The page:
G-SYNC 101: In-game vs. External FPS Limiters


Closer to the Source*

*As of Nvidia driver version 441.87, Nvidia has made an official framerate limiting method available in the NVCP; labeled “Max Frame Rate,” it is a CPU-level FPS limiter, and as such, is comparable to the RTSS framerate limiter in both frametime performance and added delay. The Nvidia framerate limiting solutions tested below are legacy, and their results do not apply to the “Max Frame Rate” limiter.

Up until this point, an in-game framerate limiter has been used exclusively to test FPS-limited scenarios. However, in-game framerate limiters aren’t available in every game, and while they aren’t required for games where the framerate can’t meet or exceed the maximum refresh rate, if the system can sustain the framerate above the refresh rate, and a said option isn’t present, an external framerate limiter must be used to prevent V-SYNC-level input lag instead.

In-game framerate limiters, being at the game’s engine-level, are almost always free of additional latency, as they can regulate frames at the source. External framerate limiters, on the other hand, must intercept frames further down the rendering chain, which can result in delayed frame delivery and additional input latency; how much depends on the limiter and its implementation.

RTSS is a CPU-level FPS limiter, which is the closest an external method can get to the engine-level of an in-game limiter. In my initial input lag tests on my original thread, RTSS appeared to introduce no additional delay when used with G-SYNC. However, it was later discovered disabling CS:GO’s “Multicore Rendering” setting, which runs the game on a single CPU-core, caused the discrepancy, and once enabled, RTSS introduced the expected 1 frame of delay.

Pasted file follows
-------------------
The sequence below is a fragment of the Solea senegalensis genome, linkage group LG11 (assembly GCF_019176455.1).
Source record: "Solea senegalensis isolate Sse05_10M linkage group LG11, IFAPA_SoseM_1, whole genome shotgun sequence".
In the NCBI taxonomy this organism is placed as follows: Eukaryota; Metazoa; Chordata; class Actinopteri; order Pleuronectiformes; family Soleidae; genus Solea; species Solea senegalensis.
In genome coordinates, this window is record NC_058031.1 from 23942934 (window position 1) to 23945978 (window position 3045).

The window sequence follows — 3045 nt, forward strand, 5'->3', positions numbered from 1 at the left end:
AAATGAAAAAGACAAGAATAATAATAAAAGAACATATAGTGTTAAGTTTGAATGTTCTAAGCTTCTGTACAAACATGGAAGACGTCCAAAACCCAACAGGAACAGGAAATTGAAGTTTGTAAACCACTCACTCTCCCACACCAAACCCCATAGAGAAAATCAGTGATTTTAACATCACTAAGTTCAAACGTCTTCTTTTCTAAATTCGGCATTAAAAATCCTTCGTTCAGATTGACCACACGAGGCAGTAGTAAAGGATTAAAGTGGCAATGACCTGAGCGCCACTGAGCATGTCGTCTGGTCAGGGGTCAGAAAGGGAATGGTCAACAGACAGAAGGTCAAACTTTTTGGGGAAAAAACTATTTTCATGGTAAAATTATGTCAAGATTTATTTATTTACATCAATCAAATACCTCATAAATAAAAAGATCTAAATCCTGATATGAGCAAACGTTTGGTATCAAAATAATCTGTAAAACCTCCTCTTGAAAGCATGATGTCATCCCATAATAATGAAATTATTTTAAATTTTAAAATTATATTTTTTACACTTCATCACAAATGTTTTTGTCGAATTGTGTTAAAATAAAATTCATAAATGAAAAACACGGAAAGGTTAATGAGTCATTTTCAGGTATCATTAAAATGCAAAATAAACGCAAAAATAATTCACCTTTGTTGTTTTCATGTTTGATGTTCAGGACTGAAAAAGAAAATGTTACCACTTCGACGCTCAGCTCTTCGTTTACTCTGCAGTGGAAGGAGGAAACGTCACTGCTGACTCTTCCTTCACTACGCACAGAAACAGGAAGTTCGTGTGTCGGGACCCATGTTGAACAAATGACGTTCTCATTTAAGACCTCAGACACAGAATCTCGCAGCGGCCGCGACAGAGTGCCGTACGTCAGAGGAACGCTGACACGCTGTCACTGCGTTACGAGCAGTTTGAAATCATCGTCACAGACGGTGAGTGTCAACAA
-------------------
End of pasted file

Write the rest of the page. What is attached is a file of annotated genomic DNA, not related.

Seeing as the CS:GO still uses DX9, and is a native single-core performer, I opted to test the more modern “Overwatch” this time around, which uses DX11, and features native multi-threaded/multi-core support. Will RTSS behave the same way in a native multi-core game?

Blur Buster's G-SYNC 101: Input Latency & Optimal Settings
Blur Buster's G-SYNC 101: Input Latency & Optimal Settings
Blur Buster's G-SYNC 101: Input Latency & Optimal Settings

Yes, RTSS still introduces up to 1 frame of delay, regardless of the syncing method, or lack thereof, used. To prove that a -2 FPS limit was enough to avoid the G-SYNC ceiling, a -10 FPS limit was tested with no improvement. The V-SYNC scenario also shows RTSS delay stacks with other types of delay, retaining the FPS-limited V-SYNC’s 1/2 to 1 frame of accumulative delay.

Next up is Nvidia’s FPS limiter, which can be accessed via the third-party “Nvidia Inspector.” Unlike RTSS, it is a driver-level limiter, one further step removed from engine-level. My original tests showed the Nvidia limiter introduced 2 frames of delay across V-SYNC OFF, V-SYNC, and G-SYNC scenarios.

Blur Buster's G-SYNC 101: Input Latency & Optimal Settings
Blur Buster's G-SYNC 101: Input Latency & Optimal Settings
Blur Buster's G-SYNC 101: Input Latency & Optimal Settings

Yet again, the results for V-SYNC and V-SYNC OFF (“Use the 3D application setting” + in-game V-SYNC disabled) show standard, out-of-the-box usage of both Nvidia’s v1 and v2 FPS limiter introduce the expected 2 frames of delay. The limiter’s impact on G-SYNC appears to be particularly unforgiving, with a 2 to 3 1/2 frame delay due to an increase in maximums at -2 FPS compared to -10 FPS, meaning -2 FPS with this limiter may not be enough to keep it below the G-SYNC ceiling at all times, and it might be worsened by the Nvidia limiter’s own frame pacing behavior’s effect on G-SYNC functionality.